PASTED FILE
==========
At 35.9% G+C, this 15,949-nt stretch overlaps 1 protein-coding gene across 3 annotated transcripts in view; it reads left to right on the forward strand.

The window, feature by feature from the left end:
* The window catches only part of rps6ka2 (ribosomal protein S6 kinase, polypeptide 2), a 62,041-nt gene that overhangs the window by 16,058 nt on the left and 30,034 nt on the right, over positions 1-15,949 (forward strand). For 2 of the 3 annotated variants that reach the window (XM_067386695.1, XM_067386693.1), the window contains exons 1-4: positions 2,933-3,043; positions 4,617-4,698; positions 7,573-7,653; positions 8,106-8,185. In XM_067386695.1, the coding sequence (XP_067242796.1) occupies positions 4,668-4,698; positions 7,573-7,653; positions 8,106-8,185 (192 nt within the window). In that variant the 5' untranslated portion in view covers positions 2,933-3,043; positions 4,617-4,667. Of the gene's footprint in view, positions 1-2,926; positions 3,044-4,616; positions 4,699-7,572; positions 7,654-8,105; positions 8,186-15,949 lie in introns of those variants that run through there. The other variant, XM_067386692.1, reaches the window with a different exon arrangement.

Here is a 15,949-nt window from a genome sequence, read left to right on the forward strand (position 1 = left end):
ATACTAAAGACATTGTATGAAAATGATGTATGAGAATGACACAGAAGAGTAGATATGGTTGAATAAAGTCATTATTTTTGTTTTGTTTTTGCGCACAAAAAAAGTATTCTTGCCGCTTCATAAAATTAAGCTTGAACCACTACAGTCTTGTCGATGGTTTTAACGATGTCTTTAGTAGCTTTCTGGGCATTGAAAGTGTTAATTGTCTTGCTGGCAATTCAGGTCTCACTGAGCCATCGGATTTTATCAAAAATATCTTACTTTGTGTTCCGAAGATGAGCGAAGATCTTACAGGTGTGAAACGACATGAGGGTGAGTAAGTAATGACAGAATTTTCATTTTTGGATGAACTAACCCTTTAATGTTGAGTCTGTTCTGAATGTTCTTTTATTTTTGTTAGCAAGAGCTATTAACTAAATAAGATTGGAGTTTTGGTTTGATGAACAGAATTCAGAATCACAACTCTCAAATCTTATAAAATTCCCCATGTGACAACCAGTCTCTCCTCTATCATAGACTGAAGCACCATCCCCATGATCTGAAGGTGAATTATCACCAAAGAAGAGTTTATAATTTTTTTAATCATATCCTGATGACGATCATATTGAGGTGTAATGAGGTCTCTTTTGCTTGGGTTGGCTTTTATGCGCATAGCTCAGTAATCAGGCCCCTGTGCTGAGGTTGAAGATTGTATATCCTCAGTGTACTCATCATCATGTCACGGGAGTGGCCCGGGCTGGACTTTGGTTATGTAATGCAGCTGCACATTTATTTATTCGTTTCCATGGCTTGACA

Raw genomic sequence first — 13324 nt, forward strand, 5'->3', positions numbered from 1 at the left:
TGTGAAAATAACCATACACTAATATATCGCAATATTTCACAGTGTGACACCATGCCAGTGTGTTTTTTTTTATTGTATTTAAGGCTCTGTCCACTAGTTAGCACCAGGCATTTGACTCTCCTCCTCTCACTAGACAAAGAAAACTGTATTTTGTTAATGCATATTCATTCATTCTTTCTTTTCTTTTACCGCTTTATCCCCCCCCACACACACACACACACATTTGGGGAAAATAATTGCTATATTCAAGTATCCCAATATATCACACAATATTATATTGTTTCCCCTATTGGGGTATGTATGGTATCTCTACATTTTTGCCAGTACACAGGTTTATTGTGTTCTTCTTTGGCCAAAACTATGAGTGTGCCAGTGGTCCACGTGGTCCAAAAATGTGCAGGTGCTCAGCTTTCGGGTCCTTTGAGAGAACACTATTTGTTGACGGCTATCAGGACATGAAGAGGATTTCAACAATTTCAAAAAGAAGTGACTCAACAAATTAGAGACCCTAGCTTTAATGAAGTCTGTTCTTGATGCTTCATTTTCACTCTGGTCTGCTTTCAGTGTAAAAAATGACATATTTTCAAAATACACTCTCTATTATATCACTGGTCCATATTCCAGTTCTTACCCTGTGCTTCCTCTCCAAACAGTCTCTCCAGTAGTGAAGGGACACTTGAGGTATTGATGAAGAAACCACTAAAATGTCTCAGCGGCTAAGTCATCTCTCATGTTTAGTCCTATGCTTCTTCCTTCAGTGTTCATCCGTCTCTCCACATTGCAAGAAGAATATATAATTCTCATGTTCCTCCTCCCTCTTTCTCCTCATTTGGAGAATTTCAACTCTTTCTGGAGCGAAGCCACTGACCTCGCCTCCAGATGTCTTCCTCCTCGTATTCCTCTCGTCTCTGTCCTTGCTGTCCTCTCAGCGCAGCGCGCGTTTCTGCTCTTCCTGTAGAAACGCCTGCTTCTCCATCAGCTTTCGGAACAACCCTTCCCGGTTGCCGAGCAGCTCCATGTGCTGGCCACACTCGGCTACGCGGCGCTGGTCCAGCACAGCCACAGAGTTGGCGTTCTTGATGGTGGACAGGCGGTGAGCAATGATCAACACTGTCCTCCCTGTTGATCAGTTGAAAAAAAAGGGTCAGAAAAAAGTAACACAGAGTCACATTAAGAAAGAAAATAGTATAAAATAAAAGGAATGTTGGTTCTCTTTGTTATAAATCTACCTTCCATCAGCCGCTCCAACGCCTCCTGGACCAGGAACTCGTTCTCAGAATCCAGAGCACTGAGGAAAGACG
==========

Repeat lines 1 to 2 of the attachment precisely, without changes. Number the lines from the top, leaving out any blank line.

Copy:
At 35.9% G+C, this 15,949-nt stretch overlaps 1 protein-coding gene across 3 annotated transcripts in view; it reads left to right on the forward strand.

The window, feature by feature from the left end: